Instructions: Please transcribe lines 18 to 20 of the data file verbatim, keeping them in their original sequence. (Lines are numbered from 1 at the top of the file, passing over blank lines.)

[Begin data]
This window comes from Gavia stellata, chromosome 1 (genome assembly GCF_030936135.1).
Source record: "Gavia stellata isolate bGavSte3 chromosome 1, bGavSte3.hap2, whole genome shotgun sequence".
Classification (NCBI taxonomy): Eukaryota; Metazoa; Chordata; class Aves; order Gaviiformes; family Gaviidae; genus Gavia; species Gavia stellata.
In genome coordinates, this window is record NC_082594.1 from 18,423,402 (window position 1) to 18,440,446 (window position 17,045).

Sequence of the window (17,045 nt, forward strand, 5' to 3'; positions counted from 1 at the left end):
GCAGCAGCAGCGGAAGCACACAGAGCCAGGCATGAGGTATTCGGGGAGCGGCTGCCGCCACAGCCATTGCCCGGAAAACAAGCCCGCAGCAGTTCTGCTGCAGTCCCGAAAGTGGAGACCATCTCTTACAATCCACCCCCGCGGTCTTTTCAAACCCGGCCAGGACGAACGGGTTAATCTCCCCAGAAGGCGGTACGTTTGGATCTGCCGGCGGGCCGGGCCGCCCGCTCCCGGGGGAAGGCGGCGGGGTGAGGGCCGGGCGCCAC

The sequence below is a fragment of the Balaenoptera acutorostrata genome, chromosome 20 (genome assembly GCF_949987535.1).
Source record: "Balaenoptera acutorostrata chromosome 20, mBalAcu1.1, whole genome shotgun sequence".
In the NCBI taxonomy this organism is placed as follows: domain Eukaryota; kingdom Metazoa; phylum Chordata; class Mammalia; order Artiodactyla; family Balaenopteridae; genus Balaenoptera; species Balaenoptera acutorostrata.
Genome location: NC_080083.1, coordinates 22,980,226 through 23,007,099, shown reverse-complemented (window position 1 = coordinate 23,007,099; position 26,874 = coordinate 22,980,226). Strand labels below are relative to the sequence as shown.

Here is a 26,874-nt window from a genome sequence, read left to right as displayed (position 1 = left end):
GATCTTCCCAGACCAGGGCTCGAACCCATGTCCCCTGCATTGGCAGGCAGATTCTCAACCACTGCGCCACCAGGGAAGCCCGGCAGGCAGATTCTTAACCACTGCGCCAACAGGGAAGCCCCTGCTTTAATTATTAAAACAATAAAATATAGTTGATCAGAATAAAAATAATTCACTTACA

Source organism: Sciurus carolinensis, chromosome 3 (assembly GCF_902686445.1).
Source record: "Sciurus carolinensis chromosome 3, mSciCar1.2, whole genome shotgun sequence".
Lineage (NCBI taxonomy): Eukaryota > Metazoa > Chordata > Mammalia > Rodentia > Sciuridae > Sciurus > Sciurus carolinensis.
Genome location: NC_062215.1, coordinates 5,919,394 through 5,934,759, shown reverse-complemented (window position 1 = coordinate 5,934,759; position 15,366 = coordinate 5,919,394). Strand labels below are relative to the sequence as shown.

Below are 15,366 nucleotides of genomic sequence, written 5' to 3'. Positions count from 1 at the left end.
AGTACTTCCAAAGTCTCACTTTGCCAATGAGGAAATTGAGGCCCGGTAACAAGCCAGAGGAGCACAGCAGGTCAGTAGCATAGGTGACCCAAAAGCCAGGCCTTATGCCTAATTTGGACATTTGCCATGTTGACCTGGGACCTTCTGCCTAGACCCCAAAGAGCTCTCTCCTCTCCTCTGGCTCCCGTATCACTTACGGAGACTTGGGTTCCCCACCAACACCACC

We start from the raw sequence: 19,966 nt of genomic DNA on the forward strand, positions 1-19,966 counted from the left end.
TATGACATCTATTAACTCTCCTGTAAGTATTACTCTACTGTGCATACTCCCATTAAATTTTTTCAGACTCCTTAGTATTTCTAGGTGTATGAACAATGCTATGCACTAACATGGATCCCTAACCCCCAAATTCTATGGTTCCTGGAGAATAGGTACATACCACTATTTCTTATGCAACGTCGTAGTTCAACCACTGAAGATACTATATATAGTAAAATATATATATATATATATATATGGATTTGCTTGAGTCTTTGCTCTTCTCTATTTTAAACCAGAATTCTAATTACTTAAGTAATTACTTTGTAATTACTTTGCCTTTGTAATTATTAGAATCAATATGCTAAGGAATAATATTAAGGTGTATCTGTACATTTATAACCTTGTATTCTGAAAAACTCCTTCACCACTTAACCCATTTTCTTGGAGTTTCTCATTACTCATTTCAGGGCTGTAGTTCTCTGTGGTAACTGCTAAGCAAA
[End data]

AGTACTTCCAAAGTCTCACTTTGCCAATGAGGAAATTGAGGCCCGGTAACAAGCCAGAGGAGCACAGCAGGTCAGTAGCATAGGTGACCCAAAAGCCAGGCCTTATGCCTAATTTGGACATTTGCCATGTTGACCTGGGACCTTCTGCCTAGACCCCAAAGAGCTCTCTCCTCTCCTCTGGCTCCCGTATCACTTACGGAGACTTGGGTTCCCCACCAACACCACC

We start from the raw sequence: 19,966 nt of genomic DNA on the forward strand, positions 1-19,966 counted from the left end.
TATGACATCTATTAACTCTCCTGTAAGTATTACTCTACTGTGCATACTCCCATTAAATTTTTTCAGACTCCTTAGTATTTCTAGGTGTATGAACAATGCTATGCACTAACATGGATCCCTAACCCCCAAATTCTATGGTTCCTGGAGAATAGGTACATACCACTATTTCTTATGCAACGTCGTAGTTCAACCACTGAAGATACTATATATAGTAAAATATATATATATATATATATATGGATTTGCTTGAGTCTTTGCTCTTCTCTATTTTAAACCAGAATTCTAATTACTTAAGTAATTACTTTGTAATTACTTTGCCTTTGTAATTATTAGAATCAATATGCTAAGGAATAATATTAAGGTGTATCTGTACATTTATAACCTTGTATTCTGAAAAACTCCTTCACCACTTAACCCATTTTCTTGGAGTTTCTCATTACTCATTTCAGGGCTGTAGTTCTCTGTGGTAACTGCTAAGCAAA